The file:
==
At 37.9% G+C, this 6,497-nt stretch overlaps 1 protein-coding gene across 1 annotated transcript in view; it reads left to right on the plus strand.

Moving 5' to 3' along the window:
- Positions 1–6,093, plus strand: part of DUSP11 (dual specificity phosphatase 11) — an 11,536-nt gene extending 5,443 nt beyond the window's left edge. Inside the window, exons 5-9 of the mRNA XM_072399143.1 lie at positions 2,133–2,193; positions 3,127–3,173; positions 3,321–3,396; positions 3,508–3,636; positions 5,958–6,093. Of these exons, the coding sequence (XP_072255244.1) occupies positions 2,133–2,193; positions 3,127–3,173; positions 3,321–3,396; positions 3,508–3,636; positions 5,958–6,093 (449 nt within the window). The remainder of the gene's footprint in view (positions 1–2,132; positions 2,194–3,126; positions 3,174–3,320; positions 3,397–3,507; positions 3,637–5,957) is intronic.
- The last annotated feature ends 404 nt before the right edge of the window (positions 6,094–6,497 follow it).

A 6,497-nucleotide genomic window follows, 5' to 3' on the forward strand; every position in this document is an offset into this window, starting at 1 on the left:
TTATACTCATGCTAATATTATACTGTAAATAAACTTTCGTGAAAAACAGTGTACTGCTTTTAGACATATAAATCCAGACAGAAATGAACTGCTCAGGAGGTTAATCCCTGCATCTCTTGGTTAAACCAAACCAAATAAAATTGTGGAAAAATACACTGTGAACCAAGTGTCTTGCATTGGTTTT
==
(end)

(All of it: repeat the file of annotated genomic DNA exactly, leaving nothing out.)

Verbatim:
At 37.9% G+C, this 6,497-nt stretch overlaps 1 protein-coding gene across 1 annotated transcript in view; it reads left to right on the plus strand.

Moving 5' to 3' along the window:
- Positions 1–6,093, plus strand: part of DUSP11 (dual specificity phosphatase 11) — an 11,536-nt gene extending 5,443 nt beyond the window's left edge. Inside the window, exons 5-9 of the mRNA XM_072399143.1 lie at positions 2,133–2,193; positions 3,127–3,173; positions 3,321–3,396; positions 3,508–3,636; positions 5,958–6,093. Of these exons, the coding sequence (XP_072255244.1) occupies positions 2,133–2,193; positions 3,127–3,173; positions 3,321–3,396; positions 3,508–3,636; positions 5,958–6,093 (449 nt within the window). The remainder of the gene's footprint in view (positions 1–2,132; positions 2,194–3,126; positions 3,174–3,320; positions 3,397–3,507; positions 3,637–5,957) is intronic.
- The last annotated feature ends 404 nt before the right edge of the window (positions 6,094–6,497 follow it).

A 6,497-nucleotide genomic window follows, 5' to 3' on the forward strand; every position in this document is an offset into this window, starting at 1 on the left:
TTATACTCATGCTAATATTATACTGTAAATAAACTTTCGTGAAAAACAGTGTACTGCTTTTAGACATATAAATCCAGACAGAAATGAACTGCTCAGGAGGTTAATCCCTGCATCTCTTGGTTAAACCAAACCAAATAAAATTGTGGAAAAATACACTGTGAACCAAGTGTCTTGCATTGGTTTT